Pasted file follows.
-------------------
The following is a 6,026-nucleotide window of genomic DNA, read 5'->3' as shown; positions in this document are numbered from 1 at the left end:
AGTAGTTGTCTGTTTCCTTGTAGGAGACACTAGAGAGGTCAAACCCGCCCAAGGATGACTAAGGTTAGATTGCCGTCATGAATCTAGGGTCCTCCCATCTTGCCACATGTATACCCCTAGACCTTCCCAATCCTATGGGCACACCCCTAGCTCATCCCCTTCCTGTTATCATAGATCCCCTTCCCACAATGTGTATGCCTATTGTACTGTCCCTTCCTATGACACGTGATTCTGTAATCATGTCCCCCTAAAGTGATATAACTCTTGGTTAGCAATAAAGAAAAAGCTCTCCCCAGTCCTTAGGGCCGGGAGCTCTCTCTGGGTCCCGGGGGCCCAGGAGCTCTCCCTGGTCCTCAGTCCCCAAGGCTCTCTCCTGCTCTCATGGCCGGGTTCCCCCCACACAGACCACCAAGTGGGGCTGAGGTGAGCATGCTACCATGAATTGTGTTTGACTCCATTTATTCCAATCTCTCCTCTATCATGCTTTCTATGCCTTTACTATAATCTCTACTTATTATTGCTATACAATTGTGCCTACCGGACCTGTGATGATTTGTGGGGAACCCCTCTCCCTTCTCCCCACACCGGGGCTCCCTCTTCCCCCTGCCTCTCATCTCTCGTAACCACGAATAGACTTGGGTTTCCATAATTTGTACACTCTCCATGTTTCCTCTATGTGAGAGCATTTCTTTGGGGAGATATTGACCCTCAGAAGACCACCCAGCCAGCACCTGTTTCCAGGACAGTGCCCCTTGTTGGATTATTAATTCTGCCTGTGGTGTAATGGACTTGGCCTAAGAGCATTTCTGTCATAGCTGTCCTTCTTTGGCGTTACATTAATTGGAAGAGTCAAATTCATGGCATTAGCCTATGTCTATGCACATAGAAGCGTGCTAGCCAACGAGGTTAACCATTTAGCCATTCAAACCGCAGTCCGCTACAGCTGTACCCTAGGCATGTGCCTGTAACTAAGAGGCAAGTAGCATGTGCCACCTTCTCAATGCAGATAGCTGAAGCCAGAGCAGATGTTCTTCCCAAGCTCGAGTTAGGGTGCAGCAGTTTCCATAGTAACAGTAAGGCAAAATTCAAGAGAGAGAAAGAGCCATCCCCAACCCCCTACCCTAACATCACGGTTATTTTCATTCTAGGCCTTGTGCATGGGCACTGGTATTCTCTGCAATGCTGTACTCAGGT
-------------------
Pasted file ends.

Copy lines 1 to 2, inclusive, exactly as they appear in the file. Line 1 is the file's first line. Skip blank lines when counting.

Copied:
The following is a 6,026-nucleotide window of genomic DNA, read 5'->3' as shown; positions in this document are numbered from 1 at the left end:
AGTAGTTGTCTGTTTCCTTGTAGGAGACACTAGAGAGGTCAAACCCGCCCAAGGATGACTAAGGTTAGATTGCCGTCATGAATCTAGGGTCCTCCCATCTTGCCACATGTATACCCCTAGACCTTCCCAATCCTATGGGCACACCCCTAGCTCATCCCCTTCCTGTTATCATAGATCCCCTTCCCACAATGTGTATGCCTATTGTACTGTCCCTTCCTATGACACGTGATTCTGTAATCATGTCCCCCTAAAGTGATATAACTCTTGGTTAGCAATAAAGAAAAAGCTCTCCCCAGTCCTTAGGGCCGGGAGCTCTCTCTGGGTCCCGGGGGCCCAGGAGCTCTCCCTGGTCCTCAGTCCCCAAGGCTCTCTCCTGCTCTCATGGCCGGGTTCCCCCCACACAGACCACCAAGTGGGGCTGAGGTGAGCATGCTACCATGAATTGTGTTTGACTCCATTTATTCCAATCTCTCCTCTATCATGCTTTCTATGCCTTTACTATAATCTCTACTTATTATTGCTATACAATTGTGCCTACCGGACCTGTGATGATTTGTGGGGAACCCCTCTCCCTTCTCCCCACACCGGGGCTCCCTCTTCCCCCTGCCTCTCATCTCTCGTAACCACGAATAGACTTGGGTTTCCATAATTTGTACACTCTCCATGTTTCCTCTATGTGAGAGCATTTCTTTGGGGAGATATTGACCCTCAGAAGACCACCCAGCCAGCACCTGTTTCCAGGACAGTGCCCCTTGTTGGATTATTAATTCTGCCTGTGGTGTAATGGACTTGGCCTAAGAGCATTTCTGTCATAGCTGTCCTTCTTTGGCGTTACATTAATTGGAAGAGTCAAATTCATGGCATTAGCCTATGTCTATGCACATAGAAGCGTGCTAGCCAACGAGGTTAACCATTTAGCCATTCAAACCGCAGTCCGCTACAGCTGTACCCTAGGCATGTGCCTGTAACTAAGAGGCAAGTAGCATGTGCCACCTTCTCAATGCAGATAGCTGAAGCCAGAGCAGATGTTCTTCCCAAGCTCGAGTTAGGGTGCAGCAGTTTCCATAGTAACAGTAAGGCAAAATTCAAGAGAGAGAAAGAGCCATCCCCAACCCCCTACCCTAACATCACGGTTATTTTCATTCTAGGCCTTGTGCATGGGCACTGGTATTCTCTGCAATGCTGTACTCAGGT